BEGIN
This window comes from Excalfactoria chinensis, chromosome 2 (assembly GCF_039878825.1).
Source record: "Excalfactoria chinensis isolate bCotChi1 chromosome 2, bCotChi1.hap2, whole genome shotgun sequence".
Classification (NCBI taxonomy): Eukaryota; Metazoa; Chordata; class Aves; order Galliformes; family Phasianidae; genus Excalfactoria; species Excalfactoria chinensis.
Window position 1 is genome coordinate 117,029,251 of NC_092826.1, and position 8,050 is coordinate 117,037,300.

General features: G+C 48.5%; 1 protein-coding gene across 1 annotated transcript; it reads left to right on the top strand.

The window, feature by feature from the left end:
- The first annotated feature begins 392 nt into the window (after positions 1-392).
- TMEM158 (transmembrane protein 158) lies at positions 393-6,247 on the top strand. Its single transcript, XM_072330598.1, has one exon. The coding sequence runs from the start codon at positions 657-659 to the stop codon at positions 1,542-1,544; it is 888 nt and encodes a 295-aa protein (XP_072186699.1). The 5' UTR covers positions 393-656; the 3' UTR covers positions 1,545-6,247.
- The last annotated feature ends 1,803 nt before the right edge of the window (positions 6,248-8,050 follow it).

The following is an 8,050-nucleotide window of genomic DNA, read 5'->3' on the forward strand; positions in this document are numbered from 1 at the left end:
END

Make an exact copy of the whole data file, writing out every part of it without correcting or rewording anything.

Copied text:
This window comes from Excalfactoria chinensis, chromosome 2 (assembly GCF_039878825.1).
Source record: "Excalfactoria chinensis isolate bCotChi1 chromosome 2, bCotChi1.hap2, whole genome shotgun sequence".
Classification (NCBI taxonomy): Eukaryota; Metazoa; Chordata; class Aves; order Galliformes; family Phasianidae; genus Excalfactoria; species Excalfactoria chinensis.
Window position 1 is genome coordinate 117,029,251 of NC_092826.1, and position 8,050 is coordinate 117,037,300.

General features: G+C 48.5%; 1 protein-coding gene across 1 annotated transcript; it reads left to right on the top strand.

The window, feature by feature from the left end:
- The first annotated feature begins 392 nt into the window (after positions 1-392).
- TMEM158 (transmembrane protein 158) lies at positions 393-6,247 on the top strand. Its single transcript, XM_072330598.1, has one exon. The coding sequence runs from the start codon at positions 657-659 to the stop codon at positions 1,542-1,544; it is 888 nt and encodes a 295-aa protein (XP_072186699.1). The 5' UTR covers positions 393-656; the 3' UTR covers positions 1,545-6,247.
- The last annotated feature ends 1,803 nt before the right edge of the window (positions 6,248-8,050 follow it).

The following is an 8,050-nucleotide window of genomic DNA, read 5'->3' on the forward strand; positions in this document are numbered from 1 at the left end: